Sociopolitical Media: How the White House Creates Online Buzz

PHOTO: President Barack Obama Tweets during an Twitter town hall meeting at the White House.

Getty/Brendan Smialowski

Last week, the White House announced a new audio series, "Being Biden," that offers listeners a peek behind photos of Vice President Joe Biden. Through the audio series, the Vice President will "tell the story behind the story. Like where he was when the image was snapped, why it matters to him, and how the experience fits into the broader narrative of this Administration." He will also share links to each episode via the @VP Twitter account.

But the series is more than just a pretty damn awesome opportunity to see Biden, well, being Biden. It's also another example of the White House's commitment to creating original, branded, extremely shareable content that reveals a more personal, albeit carefully curated, view of the Obama administration.

It's always been clear that Obama's social-media team "gets" the Internet. But as it turns out, it also really understands online popular culture in a way that no other political machine has before it. That may be why they're the first administration, and the first political team, to truly speak the language of the web and successfully use it to shape their image.

Take, for example, this year's announcement of the annual White House Easter Egg Roll. The President's team had a little help from "Kid President" -- a (very cute) (and presidential) 9-year-old named Robby who dispenses advice, gives lessons on proper pronunciation, and conducts interviews with arguably famous people. Robby announced this year's Easter Egg Roll after a call (via tin can, naturally) from President Obama himself.

The White House's decision to align itself with a beloved video star -- someone whose fame is predicated not only on spreading a fun, positive message, but on doing so via people's tendency and willingness to share videos online -- was an inspired one, and one that not only connected the President and his White House directly to American families who watch and enjoy Kid President's videos, but also to the Zeitgeist. The President (or, at any rate, those who oversee his outreach efforts) knows who Kid President is. That's big.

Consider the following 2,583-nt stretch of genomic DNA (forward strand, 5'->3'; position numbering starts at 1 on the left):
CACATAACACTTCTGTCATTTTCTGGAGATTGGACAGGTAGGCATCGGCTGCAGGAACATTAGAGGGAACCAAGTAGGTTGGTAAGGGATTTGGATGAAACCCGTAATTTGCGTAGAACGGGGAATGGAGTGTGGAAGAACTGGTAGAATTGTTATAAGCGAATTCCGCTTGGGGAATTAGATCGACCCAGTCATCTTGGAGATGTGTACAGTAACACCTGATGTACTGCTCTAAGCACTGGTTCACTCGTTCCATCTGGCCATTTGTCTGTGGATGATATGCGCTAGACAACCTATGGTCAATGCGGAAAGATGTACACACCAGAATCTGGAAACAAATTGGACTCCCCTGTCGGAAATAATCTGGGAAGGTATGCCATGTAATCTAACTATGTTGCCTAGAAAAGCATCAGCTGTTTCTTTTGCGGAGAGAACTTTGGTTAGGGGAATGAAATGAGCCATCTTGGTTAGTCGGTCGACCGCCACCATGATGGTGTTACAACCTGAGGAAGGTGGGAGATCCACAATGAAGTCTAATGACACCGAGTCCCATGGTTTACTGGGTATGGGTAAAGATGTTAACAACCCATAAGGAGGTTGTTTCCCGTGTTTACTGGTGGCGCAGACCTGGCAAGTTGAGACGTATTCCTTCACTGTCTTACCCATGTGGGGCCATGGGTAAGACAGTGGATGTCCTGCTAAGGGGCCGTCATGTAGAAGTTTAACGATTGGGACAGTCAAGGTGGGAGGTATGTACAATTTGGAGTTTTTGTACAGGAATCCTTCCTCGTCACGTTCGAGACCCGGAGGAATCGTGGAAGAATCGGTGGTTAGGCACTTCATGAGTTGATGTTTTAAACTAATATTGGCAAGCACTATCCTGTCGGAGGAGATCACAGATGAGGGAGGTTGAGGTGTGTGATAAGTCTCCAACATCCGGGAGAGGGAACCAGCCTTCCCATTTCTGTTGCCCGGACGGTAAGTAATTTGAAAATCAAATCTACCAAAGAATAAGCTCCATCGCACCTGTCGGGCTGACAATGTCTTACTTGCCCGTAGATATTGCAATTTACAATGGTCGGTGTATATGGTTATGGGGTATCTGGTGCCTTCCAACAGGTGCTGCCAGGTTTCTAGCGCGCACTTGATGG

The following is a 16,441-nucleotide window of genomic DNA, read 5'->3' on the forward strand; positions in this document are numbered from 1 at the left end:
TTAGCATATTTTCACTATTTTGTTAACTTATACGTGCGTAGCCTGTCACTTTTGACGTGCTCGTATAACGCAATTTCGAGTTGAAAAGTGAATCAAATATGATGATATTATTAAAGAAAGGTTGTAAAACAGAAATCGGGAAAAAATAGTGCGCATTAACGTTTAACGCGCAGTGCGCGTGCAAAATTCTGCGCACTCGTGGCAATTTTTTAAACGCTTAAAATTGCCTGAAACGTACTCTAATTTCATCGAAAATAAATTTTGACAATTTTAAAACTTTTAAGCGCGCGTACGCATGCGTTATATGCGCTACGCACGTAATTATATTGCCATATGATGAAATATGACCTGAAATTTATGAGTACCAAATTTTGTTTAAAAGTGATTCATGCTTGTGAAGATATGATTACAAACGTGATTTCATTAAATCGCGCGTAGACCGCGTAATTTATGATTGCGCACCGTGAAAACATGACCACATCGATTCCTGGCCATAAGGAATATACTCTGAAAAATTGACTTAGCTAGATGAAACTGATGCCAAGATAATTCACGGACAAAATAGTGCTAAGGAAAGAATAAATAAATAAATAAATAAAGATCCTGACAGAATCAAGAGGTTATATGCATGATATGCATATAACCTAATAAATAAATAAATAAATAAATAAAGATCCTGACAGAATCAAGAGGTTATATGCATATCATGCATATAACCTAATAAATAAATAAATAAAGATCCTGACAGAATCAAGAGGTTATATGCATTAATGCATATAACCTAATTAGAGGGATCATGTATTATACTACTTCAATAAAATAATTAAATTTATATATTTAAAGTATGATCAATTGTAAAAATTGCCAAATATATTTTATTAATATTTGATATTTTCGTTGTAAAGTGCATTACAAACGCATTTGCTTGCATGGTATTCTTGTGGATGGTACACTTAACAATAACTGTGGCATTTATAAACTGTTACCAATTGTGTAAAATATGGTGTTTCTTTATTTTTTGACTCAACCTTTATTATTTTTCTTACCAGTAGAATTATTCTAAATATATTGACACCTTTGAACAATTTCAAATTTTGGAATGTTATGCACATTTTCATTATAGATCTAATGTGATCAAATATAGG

The Obama administration has also carved a place of itself on platforms like Instagram (inspiring the site to issue a personal welcome for the President), Twitter (where the President and First Lady will sometimes Tweet for themselves, signing off with their initials), and Reddit. But what sets this President apart from other politicians who have also cultivated a presence on social media (See: Mitt Romney's son's images of the former presidential hopeful eating a fluffernutter cupcake on his birthday, party hat askew), is that his team don't simply post photos or publish Tweets. They create content. They allow those images and 140 characters' worth of information to become a part of something bigger, be it tapping into a particular mood or presenting online followers with a call to action.

Take, for example, the photo Obama Tweeted after winning his bid for reelection. It wasn't just a "Hey, we did it!" surrounded by patriotic clip art. The image showed President Obama and his wife embracing, along with the caption "Four more years." It revealed a more personal, intimate side to his win and, for his supporters, it provided a symbol of optimism and victory that could be shared with a simple click. That's not just an image: It's a statement. Not to mention the most re-Tweeted Tweet of all time. And, as Tumblr's Storyboard explains, that image "wasn't chosen by the president's press secretary, or even a senior-level operative, but by 31-year-old Laura Olin, a social media strategist who'd been up since 4am."